Battle stems from blisters in sun
WHEN Gordon Bush was four years old, he fell asleep in the sun.
His tiny body suffered blisters the size of an adult hand and when they burst, would saturate his shirt.
Now 67, Mr Bush has been locked in a battle with skin cancer for the past nine years.
He is now on a mission to educate people to visit a doctor and have regular check-ups.
“We didn’t have the expertise back in those days,” he said.
“Mum rubbed tomato and vinegar over the sunburn.”
But with National Skin Cancer Action Week starting tomorrow, Mr Bush says there is no need for the cancer to keep claiming lives.
He said the past nine years had been a worrying experience, which all started when a red dot appeared on his face.
“It was just as if someone got a red texta and put a dot on my nose,” he said.
He went to the doctor who told him it was nothing.
But Mr Bush persisted until tests were taken.
The cancer grew rapidly and became a hole in Mr Bush’s nose.
Mr Bush applied a cream to his nose to fix the problem but he said it was not a pleasant experience.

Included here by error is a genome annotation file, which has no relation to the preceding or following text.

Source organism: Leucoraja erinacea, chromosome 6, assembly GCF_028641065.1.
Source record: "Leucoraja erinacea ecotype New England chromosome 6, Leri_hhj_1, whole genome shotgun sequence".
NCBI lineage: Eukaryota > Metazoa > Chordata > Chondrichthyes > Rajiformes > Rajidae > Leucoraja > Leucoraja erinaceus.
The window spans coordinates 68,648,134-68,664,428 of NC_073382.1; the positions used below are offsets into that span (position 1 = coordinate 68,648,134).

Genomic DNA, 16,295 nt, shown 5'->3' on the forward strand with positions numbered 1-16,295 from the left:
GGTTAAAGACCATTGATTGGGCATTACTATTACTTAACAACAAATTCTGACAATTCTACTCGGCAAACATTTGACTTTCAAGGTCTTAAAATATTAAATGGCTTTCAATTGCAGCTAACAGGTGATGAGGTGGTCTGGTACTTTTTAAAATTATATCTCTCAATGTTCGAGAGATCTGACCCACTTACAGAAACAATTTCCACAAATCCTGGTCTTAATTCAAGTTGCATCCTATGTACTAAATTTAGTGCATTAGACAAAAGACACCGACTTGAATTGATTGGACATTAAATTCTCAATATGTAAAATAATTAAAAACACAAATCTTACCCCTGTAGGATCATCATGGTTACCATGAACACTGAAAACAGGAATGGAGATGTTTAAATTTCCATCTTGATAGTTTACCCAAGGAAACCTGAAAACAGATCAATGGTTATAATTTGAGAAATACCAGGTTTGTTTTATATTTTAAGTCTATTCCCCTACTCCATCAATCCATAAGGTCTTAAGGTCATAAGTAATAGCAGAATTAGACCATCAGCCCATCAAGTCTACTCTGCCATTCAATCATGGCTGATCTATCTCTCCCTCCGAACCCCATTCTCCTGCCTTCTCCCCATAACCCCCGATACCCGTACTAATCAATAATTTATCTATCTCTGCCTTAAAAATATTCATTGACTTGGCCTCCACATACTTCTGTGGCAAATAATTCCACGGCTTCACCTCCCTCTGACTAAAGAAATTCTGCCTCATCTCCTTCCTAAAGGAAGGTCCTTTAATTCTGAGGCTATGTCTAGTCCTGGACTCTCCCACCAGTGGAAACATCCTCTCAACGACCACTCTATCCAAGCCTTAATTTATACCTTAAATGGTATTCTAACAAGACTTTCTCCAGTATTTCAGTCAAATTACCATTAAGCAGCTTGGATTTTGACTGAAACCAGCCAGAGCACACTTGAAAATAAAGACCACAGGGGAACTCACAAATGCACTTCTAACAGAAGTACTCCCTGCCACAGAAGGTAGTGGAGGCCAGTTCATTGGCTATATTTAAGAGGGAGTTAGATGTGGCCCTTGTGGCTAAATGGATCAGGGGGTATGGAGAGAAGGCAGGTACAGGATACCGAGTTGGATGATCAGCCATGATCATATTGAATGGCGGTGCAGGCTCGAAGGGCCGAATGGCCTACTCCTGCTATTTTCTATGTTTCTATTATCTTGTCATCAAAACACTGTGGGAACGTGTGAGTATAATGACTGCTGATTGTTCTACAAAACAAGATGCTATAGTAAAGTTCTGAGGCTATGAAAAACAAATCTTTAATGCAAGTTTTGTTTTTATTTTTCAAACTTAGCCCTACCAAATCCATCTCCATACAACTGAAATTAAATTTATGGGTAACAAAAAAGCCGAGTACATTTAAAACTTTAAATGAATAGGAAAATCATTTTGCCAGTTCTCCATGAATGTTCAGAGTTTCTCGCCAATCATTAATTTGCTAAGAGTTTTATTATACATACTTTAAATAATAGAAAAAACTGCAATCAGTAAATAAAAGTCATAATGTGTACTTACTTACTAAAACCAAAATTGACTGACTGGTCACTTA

The cream makes the nose red and then it scabs over.
“It is very embarrassing,” Mr Bush said.
Mr Bush has also had cancer frozen off from the back of his hands four separate times and they just keep coming back.
The skin cancers continue to pop up without reason, with one on Mr Bush’s head developing quickly to the size of a 50 cent piece.
“I watch my skin like a hawk,” he said.
Mr Bush takes every precaution, including mowing the lawn with a long-sleeve shirt and gloves.
Mr Bush urges everyone to regularly examine their skin.
“If people are worried they should go see their doctor to get it checked,” he said.
He said it was better to catch skin cancer early.
“It never crossed my mind that I would get any skin cancer,” he said.
Check out the News-Mail’s comprehensive guide to sun safety next week.